IBM z/OS V1R13 Communications Server TCP/IP Implementation: Volume 3 High Availability, Scalability, and Performance, Volume 3

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IBM Redbooks, Jan 27, 2014 - Computers - 362 pages
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For more than 40 years, IBM® mainframes have supported an extraordinary portion of the world's computing work, providing centralized corporate databases and mission-critical enterprise-wide applications. The IBM System z®, the latest generation of the IBM distinguished family of mainframe systems, has come a long way from its IBM System/360 heritage. Likewise, its IBM z/OS® operating system is far superior to its predecessors in providing, among many other capabilities, world-class and state-of-the-art support for the TCP/IP Internet protocol suite.

TCP/IP is a large and evolving collection of communication protocols managed by the Internet Engineering Task Force (IETF), an open, volunteer organization. Because of its openness, the TCP/IP protocol suite has become the foundation for the set of technologies that form the basis of the Internet. The convergence of IBM mainframe capabilities with Internet technology, connectivity, and standards (particularly TCP/IP) is dramatically changing the face of information technology and driving requirements for even more secure, scalable, and highly available mainframe TCP/IP implementations.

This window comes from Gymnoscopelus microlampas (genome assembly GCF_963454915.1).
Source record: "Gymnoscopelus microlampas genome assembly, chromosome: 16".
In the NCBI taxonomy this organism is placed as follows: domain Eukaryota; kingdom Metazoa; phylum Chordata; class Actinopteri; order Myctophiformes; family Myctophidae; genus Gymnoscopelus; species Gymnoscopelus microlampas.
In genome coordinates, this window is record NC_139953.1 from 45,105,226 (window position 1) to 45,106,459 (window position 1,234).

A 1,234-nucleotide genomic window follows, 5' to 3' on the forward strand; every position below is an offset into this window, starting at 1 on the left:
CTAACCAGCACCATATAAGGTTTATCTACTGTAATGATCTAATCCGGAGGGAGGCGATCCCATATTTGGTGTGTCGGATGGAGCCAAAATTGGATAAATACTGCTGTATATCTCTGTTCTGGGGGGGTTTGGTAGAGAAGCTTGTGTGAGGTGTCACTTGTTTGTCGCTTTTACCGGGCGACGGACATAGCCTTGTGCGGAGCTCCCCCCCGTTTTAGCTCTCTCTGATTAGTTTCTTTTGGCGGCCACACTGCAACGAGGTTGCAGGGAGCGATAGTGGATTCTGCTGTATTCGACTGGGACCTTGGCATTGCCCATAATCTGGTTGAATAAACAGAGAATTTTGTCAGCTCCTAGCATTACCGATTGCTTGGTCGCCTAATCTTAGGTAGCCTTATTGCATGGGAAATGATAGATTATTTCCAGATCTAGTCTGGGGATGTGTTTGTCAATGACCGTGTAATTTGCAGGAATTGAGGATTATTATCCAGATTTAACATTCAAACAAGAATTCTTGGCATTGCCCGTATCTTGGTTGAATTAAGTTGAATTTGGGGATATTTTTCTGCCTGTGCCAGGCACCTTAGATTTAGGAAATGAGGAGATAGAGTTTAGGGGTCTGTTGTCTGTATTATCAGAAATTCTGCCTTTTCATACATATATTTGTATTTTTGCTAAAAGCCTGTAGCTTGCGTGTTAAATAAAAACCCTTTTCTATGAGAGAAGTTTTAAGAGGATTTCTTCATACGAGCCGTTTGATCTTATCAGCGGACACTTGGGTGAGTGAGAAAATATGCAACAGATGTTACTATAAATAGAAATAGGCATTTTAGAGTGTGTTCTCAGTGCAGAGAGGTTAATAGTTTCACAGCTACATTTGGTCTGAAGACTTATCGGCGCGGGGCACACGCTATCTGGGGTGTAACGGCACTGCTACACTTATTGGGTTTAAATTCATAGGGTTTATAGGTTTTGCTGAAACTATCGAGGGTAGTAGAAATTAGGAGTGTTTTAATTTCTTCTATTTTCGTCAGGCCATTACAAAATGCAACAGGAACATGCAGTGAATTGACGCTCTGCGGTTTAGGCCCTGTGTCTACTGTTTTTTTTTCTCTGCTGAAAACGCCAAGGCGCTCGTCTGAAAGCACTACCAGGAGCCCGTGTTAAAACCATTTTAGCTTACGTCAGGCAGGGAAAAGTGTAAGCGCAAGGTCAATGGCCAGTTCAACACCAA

The IBM z/OS Communications Server TCP/IP Implementation series provides understandable, step-by-step guidance about how to enable the most commonly used and important functions of z/OS Communications Server TCP/IP.

This IBM Redbooks® publication is for people who install and support z/OS Communications Server. It starts with a discussion of virtual IP addressing (VIPA) for high-availability, with and without a dynamic routing protocol. It describes several workload balancing approaches with the z/OS Communications Server. It also explains optimized Sysplex Distributor intra-sysplex load balancing. This function represents improved application support using optimized local connections together with weight values from extended Workload Manager (WLM) interfaces. Finally, this book highlights important tuning parameters and suggests parameter values to maximize performance in many client installations.

 

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